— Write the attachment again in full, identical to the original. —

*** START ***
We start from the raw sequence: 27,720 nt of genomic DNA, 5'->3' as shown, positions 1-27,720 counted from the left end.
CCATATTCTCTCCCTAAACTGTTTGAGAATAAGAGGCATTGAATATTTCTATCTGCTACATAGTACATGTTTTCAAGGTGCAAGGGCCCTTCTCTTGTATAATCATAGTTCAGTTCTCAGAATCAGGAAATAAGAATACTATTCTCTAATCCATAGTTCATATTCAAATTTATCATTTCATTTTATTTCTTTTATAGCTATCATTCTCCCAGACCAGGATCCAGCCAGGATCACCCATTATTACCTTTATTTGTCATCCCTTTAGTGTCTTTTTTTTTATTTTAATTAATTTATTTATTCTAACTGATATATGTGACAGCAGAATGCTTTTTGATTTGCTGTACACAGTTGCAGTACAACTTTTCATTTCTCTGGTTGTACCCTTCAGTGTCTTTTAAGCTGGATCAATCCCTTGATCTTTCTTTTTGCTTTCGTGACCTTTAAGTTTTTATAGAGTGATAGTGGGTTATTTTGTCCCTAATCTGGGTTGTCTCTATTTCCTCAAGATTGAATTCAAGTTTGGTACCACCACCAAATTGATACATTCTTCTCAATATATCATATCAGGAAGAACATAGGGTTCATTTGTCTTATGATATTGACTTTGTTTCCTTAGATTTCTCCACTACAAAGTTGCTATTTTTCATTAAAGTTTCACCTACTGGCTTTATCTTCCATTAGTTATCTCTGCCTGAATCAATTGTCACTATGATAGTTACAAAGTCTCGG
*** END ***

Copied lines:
We start from the raw sequence: 27,720 nt of genomic DNA, 5'->3' as shown, positions 1-27,720 counted from the left end.
CCATATTCTCTCCCTAAACTGTTTGAGAATAAGAGGCATTGAATATTTCTATCTGCTACATAGTACATGTTTTCAAGGTGCAAGGGCCCTTCTCTTGTATAATCATAGTTCAGTTCTCAGAATCAGGAAATAAGAATACTATTCTCTAATCCATAGTTCATATTCAAATTTATCATTTCATTTTATTTCTTTTATAGCTATCATTCTCCCAGACCAGGATCCAGCCAGGATCACCCATTATTACCTTTATTTGTCATCCCTTTAGTGTCTTTTTTTTTATTTTAATTAATTTATTTATTCTAACTGATATATGTGACAGCAGAATGCTTTTTGATTTGCTGTACACAGTTGCAGTACAACTTTTCATTTCTCTGGTTGTACCCTTCAGTGTCTTTTAAGCTGGATCAATCCCTTGATCTTTCTTTTTGCTTTCGTGACCTTTAAGTTTTTATAGAGTGATAGTGGGTTATTTTGTCCCTAATCTGGGTTGTCTCTATTTCCTCAAGATTGAATTCAAGTTTGGTACCACCACCAAATTGATACATTCTTCTCAATATATCATATCAGGAAGAACATAGGGTTCATTTGTCTTATGATATTGACTTTGTTTCCTTAGATTTCTCCACTACAAAGTTGCTATTTTTCATTAAAGTTTCACCTACTGGCTTTATCTTCCATTAGTTATCTCTGCCTGAATCAATTGTCACTATGATAGTTACAAAGTCTCGG